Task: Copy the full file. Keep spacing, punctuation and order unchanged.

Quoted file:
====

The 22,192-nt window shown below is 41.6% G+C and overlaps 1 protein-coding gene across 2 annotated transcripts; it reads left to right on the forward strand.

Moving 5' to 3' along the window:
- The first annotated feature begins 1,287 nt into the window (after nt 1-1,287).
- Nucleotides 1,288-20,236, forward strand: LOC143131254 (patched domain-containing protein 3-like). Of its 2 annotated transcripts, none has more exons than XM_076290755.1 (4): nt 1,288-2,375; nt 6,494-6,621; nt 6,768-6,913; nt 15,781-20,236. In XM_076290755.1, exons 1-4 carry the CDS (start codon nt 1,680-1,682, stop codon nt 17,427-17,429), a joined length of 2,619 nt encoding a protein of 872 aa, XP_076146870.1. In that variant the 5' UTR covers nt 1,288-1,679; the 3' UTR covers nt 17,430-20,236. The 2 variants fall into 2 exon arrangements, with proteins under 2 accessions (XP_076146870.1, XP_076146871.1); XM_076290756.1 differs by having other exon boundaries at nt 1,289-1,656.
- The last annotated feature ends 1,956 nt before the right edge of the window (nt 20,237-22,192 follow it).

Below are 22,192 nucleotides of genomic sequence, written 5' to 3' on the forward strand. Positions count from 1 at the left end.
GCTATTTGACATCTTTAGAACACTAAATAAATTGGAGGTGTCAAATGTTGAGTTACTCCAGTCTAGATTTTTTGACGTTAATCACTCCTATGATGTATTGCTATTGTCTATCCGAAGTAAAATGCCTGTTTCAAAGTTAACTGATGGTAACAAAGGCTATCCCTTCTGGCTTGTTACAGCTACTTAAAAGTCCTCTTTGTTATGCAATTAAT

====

The 22,192-nt window shown below is 41.6% G+C and overlaps 1 protein-coding gene across 2 annotated transcripts; it reads left to right on the forward strand.

Moving 5' to 3' along the window:
- The first annotated feature begins 1,287 nt into the window (after nt 1-1,287).
- Nucleotides 1,288-20,236, forward strand: LOC143131254 (patched domain-containing protein 3-like). Of its 2 annotated transcripts, none has more exons than XM_076290755.1 (4): nt 1,288-2,375; nt 6,494-6,621; nt 6,768-6,913; nt 15,781-20,236. In XM_076290755.1, exons 1-4 carry the CDS (start codon nt 1,680-1,682, stop codon nt 17,427-17,429), a joined length of 2,619 nt encoding a protein of 872 aa, XP_076146870.1. In that variant the 5' UTR covers nt 1,288-1,679; the 3' UTR covers nt 17,430-20,236. The 2 variants fall into 2 exon arrangements, with proteins under 2 accessions (XP_076146870.1, XP_076146871.1); XM_076290756.1 differs by having other exon boundaries at nt 1,289-1,656.
- The last annotated feature ends 1,956 nt before the right edge of the window (nt 20,237-22,192 follow it).

Below are 22,192 nucleotides of genomic sequence, written 5' to 3' on the forward strand. Positions count from 1 at the left end.
GCTATTTGACATCTTTAGAACACTAAATAAATTGGAGGTGTCAAATGTTGAGTTACTCCAGTCTAGATTTTTTGACGTTAATCACTCCTATGATGTATTGCTATTGTCTATCCGAAGTAAAATGCCTGTTTCAAAGTTAACTGATGGTAACAAAGGCTATCCCTTCTGGCTTGTTACAGCTACTTAAAAGTCCTCTTTGTTATGCAATTAAT